70K Boxing Fans at AT&T Stadium May Be Biggest Indoor Event Since Pandemic Began

Is it a sign life is returning to normal or too much too soon?

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*Update* On Saturday, more than 73,000 people entered AT&T Stadium to see Alvarez defeat Saunders while also breaking the U.S. indoor boxing attendance record of 63,352 set in 1978 at the Superdome in New Orleans when Muhammad Ali beat Leon Spinks.

A boxing match Saturday is expected to bring more than 70,000 people to AT&T Stadium in Arlington in what may be the world’s largest indoor gathering since the pandemic began last spring.

Mexico's Canelo Alvarez and Billy Joe Saunders weighed in Friday for the much-hyped event.

AT&T Stadium’s website said all employees would be wearing masks while spectators are encouraged – but not required – to wear them.

Doctors and other experts fear such lax rules could lead to an upswing in COVID-19 cases.

"I hate to say it but I think it's too much too fast,” said Dr. Harvey Castro, founder of Trusted ER. “Trust me I think all of us want to go back to what we call normal but we're a ways from getting there."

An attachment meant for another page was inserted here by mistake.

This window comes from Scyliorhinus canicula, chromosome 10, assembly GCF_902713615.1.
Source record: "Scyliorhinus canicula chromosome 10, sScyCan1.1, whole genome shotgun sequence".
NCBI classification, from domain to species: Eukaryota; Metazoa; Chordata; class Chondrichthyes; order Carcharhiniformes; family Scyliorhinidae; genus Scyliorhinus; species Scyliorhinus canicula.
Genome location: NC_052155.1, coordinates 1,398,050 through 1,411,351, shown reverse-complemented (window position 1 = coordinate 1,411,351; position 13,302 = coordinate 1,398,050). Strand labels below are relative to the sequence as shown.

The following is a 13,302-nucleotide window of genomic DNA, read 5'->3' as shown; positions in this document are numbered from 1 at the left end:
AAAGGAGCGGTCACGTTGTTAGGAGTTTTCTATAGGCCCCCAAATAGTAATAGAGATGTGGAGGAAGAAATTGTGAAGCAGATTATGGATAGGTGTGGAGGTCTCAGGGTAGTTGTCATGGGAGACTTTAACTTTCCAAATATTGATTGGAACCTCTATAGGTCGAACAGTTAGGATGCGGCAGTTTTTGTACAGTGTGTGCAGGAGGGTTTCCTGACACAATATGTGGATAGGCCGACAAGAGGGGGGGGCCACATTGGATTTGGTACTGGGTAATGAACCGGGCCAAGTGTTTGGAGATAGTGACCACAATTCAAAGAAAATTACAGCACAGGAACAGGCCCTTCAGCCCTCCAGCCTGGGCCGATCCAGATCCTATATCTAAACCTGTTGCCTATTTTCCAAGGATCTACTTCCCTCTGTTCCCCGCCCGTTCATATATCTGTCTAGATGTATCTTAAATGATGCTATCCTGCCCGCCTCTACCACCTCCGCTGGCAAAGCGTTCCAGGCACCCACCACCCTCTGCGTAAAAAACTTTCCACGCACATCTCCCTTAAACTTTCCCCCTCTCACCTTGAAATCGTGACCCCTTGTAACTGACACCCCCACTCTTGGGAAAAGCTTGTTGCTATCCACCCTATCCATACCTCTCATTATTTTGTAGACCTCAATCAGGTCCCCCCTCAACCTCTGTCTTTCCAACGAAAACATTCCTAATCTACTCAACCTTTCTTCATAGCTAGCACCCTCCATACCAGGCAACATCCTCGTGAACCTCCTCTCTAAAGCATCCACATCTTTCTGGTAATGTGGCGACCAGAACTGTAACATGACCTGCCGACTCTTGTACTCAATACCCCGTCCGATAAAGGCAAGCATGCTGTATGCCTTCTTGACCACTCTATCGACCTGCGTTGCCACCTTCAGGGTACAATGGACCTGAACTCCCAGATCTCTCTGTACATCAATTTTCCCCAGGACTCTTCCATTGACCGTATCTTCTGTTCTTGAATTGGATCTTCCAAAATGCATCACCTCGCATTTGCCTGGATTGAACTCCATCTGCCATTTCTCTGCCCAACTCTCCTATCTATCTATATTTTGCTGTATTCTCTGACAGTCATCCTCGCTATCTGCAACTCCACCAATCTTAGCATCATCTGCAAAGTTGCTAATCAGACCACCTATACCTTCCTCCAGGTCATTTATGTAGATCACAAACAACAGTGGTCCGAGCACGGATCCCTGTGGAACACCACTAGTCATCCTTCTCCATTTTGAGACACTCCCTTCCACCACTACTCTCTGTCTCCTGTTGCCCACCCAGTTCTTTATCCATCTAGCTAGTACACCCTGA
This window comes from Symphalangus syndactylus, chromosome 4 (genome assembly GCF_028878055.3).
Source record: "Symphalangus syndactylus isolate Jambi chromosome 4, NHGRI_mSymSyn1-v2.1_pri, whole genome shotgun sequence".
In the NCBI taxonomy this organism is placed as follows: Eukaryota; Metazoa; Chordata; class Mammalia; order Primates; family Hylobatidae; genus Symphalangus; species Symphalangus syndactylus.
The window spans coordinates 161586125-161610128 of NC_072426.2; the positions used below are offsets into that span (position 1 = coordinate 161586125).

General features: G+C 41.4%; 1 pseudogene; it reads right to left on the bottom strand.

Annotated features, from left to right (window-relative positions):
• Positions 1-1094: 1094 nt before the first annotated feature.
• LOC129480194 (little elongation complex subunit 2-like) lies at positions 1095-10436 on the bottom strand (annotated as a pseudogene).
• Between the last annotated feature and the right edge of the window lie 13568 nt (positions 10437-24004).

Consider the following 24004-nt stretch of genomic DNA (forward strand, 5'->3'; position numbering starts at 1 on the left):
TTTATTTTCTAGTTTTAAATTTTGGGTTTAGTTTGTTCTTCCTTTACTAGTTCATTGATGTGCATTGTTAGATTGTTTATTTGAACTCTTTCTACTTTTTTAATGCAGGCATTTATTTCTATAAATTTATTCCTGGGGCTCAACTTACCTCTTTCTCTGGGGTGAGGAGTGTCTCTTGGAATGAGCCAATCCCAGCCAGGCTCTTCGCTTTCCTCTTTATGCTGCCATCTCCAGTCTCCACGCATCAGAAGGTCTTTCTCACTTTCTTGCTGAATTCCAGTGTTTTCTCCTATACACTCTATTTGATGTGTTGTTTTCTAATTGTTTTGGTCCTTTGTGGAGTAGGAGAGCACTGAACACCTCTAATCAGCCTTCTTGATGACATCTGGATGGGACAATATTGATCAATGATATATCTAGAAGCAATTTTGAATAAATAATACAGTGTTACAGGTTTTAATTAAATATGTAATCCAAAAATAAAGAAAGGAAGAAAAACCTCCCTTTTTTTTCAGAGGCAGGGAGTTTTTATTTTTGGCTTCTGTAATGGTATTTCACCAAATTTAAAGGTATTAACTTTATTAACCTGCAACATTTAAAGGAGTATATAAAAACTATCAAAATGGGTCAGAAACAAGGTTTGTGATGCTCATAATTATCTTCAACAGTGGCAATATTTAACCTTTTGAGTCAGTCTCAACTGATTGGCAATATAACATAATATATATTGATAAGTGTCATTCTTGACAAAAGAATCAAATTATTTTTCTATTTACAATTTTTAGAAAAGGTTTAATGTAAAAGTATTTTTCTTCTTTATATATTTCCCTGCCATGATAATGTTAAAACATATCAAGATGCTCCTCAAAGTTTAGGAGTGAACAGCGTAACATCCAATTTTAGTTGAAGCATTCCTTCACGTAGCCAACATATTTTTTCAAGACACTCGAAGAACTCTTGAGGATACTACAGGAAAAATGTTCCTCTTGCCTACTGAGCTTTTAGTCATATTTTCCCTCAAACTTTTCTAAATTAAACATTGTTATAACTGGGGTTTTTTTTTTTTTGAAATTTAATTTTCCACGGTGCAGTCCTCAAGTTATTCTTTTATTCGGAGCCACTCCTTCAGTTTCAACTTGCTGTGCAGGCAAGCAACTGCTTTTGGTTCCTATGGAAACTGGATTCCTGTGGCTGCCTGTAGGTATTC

But everywhere there are signs people are moving on from the dark days of the pandemic.

Fort Worth’s Cowtown Marathon is happening this weekend, about three months later than usual. FC Dallas just revised their policy at Toyota Stadium: No more masks required.

Even apart from sporting events, there are indications the pandemic is mostly behind us.

On Thursday, the Transportation Security Administration announced the nation's airports were the busiest they've been since March 2020.

To be sure, infection rates have plummeted from the highs just a few months ago, and more people are getting vaccinated.

At Friday night’s Texas Rangers game, fans arrived to warnings from Rangers’ employees with bullhorns.

"Masks are required upon entry and inside the stadium,” they said. “Please remember to keep social distance. Six feet."

But few fans seemed overly concerned.

"We're all vaccinated,” one man said. “Everybody is kind of ready to get out, you know."

Still, experts are reluctant to give the all-clear -- or a clear timeline on when we'll get there.

"That's the million-dollar question to be honest. It's all about the vaccines,” Castro said.

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